Tunisia outlaws inciting foreigners not to invest

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Tunisia has made it a crime to incite foreigners not to invest in the country, give it loans or sign trade deals with it, in new legislation that human rights campaigners say could be used to stifle criticism.

The legislation was passed at a time when an application by Tunisia for “advanced status” with the European Union, giving it preferential trade terms, could be complicated by opposition allegations about the government’s human rights record.

Justice and Human Rights Minister Lazhar Bououni said the amendments to the penal code, approved by parliament earlier this week, were in line with legislation in other countries.
“The country’s vital interests are anything that has to do with its economic security,” the official news agency TAP quoted the minister as saying in parliament. He denied that the legislation limited freedom of expression.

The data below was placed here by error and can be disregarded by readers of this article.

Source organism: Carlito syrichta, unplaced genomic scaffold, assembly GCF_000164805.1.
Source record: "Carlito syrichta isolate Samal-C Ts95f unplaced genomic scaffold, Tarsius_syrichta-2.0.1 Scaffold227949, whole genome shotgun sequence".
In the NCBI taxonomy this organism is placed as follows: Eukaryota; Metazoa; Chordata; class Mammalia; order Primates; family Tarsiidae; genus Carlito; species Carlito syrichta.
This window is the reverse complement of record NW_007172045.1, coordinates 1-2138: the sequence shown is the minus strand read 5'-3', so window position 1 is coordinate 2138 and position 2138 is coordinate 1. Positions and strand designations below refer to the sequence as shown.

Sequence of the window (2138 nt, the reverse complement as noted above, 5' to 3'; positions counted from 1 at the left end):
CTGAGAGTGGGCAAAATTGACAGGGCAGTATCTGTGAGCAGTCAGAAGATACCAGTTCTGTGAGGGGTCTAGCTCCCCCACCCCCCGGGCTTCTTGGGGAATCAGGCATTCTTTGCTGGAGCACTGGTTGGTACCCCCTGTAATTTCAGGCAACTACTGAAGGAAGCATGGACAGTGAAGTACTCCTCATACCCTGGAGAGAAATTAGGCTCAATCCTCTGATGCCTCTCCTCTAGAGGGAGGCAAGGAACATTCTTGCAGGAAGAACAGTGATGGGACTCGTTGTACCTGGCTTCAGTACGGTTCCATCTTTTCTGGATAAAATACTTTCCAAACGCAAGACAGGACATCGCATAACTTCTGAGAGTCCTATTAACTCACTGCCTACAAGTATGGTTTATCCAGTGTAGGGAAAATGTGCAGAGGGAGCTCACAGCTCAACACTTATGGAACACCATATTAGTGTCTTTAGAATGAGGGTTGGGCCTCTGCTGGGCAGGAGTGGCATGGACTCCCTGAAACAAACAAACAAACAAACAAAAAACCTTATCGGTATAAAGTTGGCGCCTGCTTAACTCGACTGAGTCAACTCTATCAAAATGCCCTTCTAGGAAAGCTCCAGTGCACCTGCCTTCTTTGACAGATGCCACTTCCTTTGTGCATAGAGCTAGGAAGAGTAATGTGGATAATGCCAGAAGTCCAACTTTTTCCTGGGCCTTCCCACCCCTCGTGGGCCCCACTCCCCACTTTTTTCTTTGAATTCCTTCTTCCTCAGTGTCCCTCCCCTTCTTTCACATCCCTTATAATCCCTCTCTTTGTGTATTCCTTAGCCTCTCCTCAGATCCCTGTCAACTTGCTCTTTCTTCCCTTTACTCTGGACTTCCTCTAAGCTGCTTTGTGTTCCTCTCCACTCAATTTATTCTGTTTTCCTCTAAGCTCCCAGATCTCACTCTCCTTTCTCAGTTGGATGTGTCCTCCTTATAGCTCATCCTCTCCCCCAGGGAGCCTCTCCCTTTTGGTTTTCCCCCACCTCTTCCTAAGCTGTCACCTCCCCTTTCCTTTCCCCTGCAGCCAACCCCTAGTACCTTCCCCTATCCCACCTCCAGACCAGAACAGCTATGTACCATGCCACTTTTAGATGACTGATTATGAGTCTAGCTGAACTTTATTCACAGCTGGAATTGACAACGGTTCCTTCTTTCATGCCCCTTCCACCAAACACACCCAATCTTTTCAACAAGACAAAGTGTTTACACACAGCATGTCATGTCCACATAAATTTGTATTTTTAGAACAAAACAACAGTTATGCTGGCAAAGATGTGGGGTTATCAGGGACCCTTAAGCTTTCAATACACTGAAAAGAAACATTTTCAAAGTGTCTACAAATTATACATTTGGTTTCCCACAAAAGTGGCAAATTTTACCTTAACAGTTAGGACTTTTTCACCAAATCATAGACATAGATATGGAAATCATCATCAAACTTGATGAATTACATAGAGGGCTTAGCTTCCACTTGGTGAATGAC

Examples of crimes under the new law included “inciting foreign parties not to give a loan to Tunisia, or to not invest in the country, as well as incitement to boycott tourism and obstructing Tunisia’s efforts to obtain advanced partner status with the EU”, the agency quoted Bououni as saying.

Tunisian President Zine al-Abidine Ben Ali says he is committed to democracy and free speech. His supporters say he enjoys widespread popularity for making the country one of the wealthiest and most stable in the region.

Some opposition parties and international human rights organisations say the Tunisian authorities suppress dissent and harass their opponents, which he government denies.

Human Rights group Amnesty International said the law was aimed against activists who lobby foreign institutions to put pressure on the government over its rights record.
“Tunisian authorities have elected to further criminalise human rights advocacy and to undermine the courageous work done by human rights defenders and others,” the organisation said in a statement.

Rights campaigner Mohamed Abbou echoed that view. “This law is very dangerous to the freedoms in the country,” he told Reuters. “This law is not clear and could criminalise people giving declarations to foreign media.”

If the EU grants Tunisia “advanced status” it would mean lower trade barriers, as well as more access to aid and cooperation in areas ranging from science and technology to energy and education.

Pic: President Zine al-Abidine Ben Ali of Tunisia



Source: www.af.reuters.com